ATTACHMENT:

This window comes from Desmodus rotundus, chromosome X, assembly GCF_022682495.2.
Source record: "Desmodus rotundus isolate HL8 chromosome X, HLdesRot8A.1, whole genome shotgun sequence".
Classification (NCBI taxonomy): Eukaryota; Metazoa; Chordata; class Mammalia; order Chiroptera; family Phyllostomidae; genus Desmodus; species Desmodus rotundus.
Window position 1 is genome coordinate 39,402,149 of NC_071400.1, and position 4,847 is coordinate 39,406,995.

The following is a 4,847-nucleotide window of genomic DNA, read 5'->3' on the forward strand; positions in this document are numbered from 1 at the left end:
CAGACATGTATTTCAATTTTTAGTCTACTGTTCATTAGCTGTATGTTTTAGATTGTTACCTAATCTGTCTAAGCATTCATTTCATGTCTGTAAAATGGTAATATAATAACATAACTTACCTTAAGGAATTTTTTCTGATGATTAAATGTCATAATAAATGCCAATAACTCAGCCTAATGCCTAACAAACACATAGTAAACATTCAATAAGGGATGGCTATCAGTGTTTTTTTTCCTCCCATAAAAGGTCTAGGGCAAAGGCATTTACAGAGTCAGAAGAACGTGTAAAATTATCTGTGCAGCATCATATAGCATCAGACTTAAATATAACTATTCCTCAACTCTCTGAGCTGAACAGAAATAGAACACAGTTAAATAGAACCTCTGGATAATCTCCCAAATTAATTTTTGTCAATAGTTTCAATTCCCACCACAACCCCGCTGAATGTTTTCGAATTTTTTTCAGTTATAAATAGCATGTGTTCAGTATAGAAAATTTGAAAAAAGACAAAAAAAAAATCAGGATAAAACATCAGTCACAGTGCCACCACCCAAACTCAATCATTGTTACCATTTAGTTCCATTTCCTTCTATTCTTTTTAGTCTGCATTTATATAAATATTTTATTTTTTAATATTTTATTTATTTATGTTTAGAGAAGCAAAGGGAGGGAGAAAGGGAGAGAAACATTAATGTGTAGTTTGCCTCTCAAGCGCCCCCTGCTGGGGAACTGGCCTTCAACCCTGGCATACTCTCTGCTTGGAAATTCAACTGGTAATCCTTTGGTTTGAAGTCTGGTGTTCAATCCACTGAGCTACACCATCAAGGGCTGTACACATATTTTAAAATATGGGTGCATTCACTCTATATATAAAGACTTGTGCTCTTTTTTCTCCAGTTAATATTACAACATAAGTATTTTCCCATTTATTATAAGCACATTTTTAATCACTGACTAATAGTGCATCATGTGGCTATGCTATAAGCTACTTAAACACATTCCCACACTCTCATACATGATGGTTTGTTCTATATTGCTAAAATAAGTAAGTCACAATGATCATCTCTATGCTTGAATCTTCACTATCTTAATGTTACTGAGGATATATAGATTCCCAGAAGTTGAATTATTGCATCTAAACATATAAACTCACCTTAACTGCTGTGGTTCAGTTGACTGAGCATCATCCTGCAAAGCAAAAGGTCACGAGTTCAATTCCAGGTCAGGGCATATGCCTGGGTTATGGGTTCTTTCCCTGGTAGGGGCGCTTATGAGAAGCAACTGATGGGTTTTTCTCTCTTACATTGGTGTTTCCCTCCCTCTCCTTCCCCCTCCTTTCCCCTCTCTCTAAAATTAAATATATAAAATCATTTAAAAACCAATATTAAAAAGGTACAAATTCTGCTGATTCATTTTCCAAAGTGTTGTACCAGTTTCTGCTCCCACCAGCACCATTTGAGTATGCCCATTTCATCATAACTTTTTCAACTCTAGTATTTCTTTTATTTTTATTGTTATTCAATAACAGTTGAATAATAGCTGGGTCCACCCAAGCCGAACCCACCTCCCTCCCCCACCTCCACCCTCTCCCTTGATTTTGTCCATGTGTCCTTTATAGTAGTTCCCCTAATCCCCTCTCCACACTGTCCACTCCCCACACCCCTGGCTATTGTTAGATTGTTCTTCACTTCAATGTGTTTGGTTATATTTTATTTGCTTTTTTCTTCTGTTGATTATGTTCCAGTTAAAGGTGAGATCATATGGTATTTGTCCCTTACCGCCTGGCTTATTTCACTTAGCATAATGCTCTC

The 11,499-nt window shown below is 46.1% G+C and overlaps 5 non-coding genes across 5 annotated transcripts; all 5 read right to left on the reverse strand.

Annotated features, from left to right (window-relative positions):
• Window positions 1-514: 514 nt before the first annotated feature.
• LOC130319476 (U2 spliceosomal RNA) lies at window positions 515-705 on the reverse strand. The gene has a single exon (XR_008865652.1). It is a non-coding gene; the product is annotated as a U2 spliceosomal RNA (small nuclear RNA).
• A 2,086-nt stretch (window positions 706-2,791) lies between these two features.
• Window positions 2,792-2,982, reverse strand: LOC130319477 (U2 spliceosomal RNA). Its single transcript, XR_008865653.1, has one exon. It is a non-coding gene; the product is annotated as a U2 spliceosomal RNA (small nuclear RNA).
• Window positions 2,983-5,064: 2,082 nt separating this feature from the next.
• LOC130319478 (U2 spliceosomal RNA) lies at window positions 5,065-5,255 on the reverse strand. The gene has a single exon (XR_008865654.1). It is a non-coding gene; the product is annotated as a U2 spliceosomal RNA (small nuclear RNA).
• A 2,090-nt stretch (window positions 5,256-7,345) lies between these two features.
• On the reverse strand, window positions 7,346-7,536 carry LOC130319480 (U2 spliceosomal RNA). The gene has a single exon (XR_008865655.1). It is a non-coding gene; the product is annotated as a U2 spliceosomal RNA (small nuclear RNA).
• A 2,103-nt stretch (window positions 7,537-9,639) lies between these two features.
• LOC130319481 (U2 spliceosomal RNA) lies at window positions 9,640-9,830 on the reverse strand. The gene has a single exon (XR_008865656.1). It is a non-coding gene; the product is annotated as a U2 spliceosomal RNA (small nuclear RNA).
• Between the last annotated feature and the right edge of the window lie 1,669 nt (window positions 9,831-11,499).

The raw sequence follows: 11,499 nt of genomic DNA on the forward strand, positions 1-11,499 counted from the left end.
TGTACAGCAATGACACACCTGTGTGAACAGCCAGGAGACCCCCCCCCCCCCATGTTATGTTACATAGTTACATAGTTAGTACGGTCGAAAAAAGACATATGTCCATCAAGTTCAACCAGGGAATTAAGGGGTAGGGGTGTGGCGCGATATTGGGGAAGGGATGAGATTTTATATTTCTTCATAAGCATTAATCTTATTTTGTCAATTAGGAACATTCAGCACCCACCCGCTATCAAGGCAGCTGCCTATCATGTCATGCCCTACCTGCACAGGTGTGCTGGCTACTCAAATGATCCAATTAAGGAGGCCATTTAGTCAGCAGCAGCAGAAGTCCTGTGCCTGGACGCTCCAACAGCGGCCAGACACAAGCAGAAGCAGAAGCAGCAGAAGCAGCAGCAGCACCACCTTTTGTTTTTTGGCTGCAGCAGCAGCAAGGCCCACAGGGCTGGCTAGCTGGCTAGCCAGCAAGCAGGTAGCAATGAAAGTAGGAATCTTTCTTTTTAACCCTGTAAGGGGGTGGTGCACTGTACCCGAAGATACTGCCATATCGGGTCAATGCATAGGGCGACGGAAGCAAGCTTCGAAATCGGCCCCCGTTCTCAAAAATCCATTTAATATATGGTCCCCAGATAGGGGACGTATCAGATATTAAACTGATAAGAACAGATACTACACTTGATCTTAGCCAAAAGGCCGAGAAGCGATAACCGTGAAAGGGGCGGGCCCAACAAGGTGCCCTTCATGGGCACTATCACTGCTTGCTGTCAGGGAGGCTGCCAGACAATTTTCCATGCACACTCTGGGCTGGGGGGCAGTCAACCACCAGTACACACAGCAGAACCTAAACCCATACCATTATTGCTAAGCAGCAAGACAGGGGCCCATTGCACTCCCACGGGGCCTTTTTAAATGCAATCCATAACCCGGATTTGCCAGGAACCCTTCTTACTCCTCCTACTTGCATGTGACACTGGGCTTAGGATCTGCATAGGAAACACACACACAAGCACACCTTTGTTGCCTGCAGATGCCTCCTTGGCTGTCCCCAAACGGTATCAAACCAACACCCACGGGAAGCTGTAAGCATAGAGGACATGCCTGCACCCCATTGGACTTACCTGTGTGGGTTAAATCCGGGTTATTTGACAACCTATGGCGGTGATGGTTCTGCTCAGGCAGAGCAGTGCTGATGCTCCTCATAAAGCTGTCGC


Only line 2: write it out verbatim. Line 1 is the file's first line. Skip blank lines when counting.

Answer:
Source record: "Desmodus rotundus isolate HL8 chromosome X, HLdesRot8A.1, whole genome shotgun sequence".